Thu | Mar 4, 2021

‘We were tired of the division’ - Caribbean nationals turned out big in Georgia 2020 election

Published:Tuesday | January 19, 2021 | 12:07 AMLester Hinds/Gleaner Writer
Vice President-elect Kamala Harris campaigns for Democratic US Senate challengers Rev Raphael Warnock and Jon Ossoff on December 1, 2020, in Columbus, Georgia.
Vice President-elect Kamala Harris campaigns for Democratic US Senate challengers Rev Raphael Warnock and Jon Ossoff on December 1, 2020, in Columbus, Georgia.

Jamaicans and other Caribbean nationals in Georgia turned out in huge numbers in the 2020 presidential elections as well as the senate run-off elections in numbers not seen in the past in a flexing of their political muscles.

According to Jason Walker, founder of Caribbean Georgia Vote, the presidential and senate run-off elections saw some 300,000-400,000 Caribbean nationals turning out to vote.

He said that in Fulton, DeKalb, Henry, and Cobb counties, where large numbers of Jamaicans and other Caribbean nationals reside, the turnout among them was overwhelming.

Formed in August last year, Walker said Caribbean Georgia Vote has, among its objectives, the task of motivating Caribbean nationals in Georgia to turn out in significant numbers to vote and to build the community into a strong political entity going forward so that their voices are heard and they have a seat at the table.

“We need to be a powerful political voice in the political sphere going forward,” he said.

Henry pointed out that individually, the community has people at some of the highest levels in government, business, and other areas, but it is not a cohesive force when it comes to flexing its political muscle.

It is his view that the turnout among Caribbean nationals in the Georgia Senate run-off elections is what pushed both democratic candidates over the finish line to victory.

Walker said the group is doing the heavy lifting to build the community into a powerful force politically in Georgia.

“During the 2020 presidential and the senate run-off elections, Jamaicans and Caribbean nationals were really motivated to come out and do their part to ensure victory for the Biden-Harris ticket and the Democratic senate candidates,” he said.

Walker said that Caribbean nationals did canvassing by knocking on doors, putting up the Democratic party signs in their yards, manning phone banks, and using social and other media forms to get the word out into the community to motivate them to turn out to vote.


So determined were they to vote that many took advantage of early voting or waited in long lines on election day to cast their ballot.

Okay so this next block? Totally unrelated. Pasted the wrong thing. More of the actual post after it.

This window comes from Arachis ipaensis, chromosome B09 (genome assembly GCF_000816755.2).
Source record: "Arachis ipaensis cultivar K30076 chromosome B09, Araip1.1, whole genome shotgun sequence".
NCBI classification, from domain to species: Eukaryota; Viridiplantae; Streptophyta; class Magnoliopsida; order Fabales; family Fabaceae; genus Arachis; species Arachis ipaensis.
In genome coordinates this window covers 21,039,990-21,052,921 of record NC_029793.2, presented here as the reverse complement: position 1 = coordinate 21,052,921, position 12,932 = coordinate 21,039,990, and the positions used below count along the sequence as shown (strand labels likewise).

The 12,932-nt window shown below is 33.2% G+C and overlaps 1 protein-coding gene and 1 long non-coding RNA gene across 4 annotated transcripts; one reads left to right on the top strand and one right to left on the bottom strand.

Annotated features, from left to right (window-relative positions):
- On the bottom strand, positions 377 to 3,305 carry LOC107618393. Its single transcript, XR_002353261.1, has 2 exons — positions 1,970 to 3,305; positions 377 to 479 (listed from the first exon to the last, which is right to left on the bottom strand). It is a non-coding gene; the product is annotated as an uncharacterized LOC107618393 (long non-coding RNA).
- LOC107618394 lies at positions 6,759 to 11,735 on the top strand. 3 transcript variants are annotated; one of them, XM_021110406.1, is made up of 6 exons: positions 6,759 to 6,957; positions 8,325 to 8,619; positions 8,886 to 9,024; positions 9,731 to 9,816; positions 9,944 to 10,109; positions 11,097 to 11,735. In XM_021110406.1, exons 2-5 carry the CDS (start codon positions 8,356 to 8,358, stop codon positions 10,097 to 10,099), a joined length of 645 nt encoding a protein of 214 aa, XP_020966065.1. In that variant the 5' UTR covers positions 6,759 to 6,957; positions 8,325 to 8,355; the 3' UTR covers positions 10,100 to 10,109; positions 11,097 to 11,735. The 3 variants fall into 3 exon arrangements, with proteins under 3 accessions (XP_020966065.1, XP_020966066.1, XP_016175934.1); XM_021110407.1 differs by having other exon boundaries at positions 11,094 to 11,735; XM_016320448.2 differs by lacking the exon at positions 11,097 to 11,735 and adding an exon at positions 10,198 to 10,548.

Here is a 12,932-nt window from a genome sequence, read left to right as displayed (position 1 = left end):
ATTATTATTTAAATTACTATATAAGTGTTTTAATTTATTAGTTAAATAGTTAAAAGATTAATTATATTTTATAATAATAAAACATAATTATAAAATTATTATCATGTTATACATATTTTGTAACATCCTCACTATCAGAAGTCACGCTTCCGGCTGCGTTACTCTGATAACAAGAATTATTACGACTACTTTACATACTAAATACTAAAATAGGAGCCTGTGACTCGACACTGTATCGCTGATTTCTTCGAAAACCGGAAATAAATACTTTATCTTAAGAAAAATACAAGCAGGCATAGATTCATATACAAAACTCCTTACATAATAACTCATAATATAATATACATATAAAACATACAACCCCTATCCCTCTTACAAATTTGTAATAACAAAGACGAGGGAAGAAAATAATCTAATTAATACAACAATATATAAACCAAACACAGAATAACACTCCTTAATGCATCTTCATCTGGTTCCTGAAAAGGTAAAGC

He said that he was very heartened to see young people participating in the elections in Georgia.

“It was very good to see even many Rasta men, who normally said they did not trust the system, motivated enough to go out and vote. They were energised and very involved in the process,” he said.

“It was amazing to see so many of us out there in an overwhelming number,” Connie Witter, a former journalist and community activist, said. She added that not only did Jamaicans and other Caribbean nationals turn out in a big way to vote, but they made substantial contributions both monetarily and in kind to the campaigns.

“Large numbers of Jamaicans waited to make sure that the votes cast were counted. Several worked in polling stations while many others carried out canvassing duties,” she said.

Jamaicans provided transportation to those who needed it as well as provided food to people who waited in lines to vote, Witter said.

“We made sure that people got ballots, and if they did not, we gave them the information about where to get their ballots,” she said.

She said the community was motivated because they were tired of the division and wanted a change.

Donna McLeod, a Jamaican State Representative in the Georgia House, also spoke highly of how motivated Jamaicans and other Caribbean nationals were to participate in the recent elections.

“We saw steep involvement in the political process this time around,” she said.

McLeod said Caribbean nationals delivered in every area of the campaigns.

“They did a lot of outreach within the community to get people to the polls,” she said, adding that the leadership of many Caribbean organisations was willing to do what was necessary to secure the win for the Democratic senate candidates.

“Jamaicans showed up in a big way and worked together to secure the win,” she opined.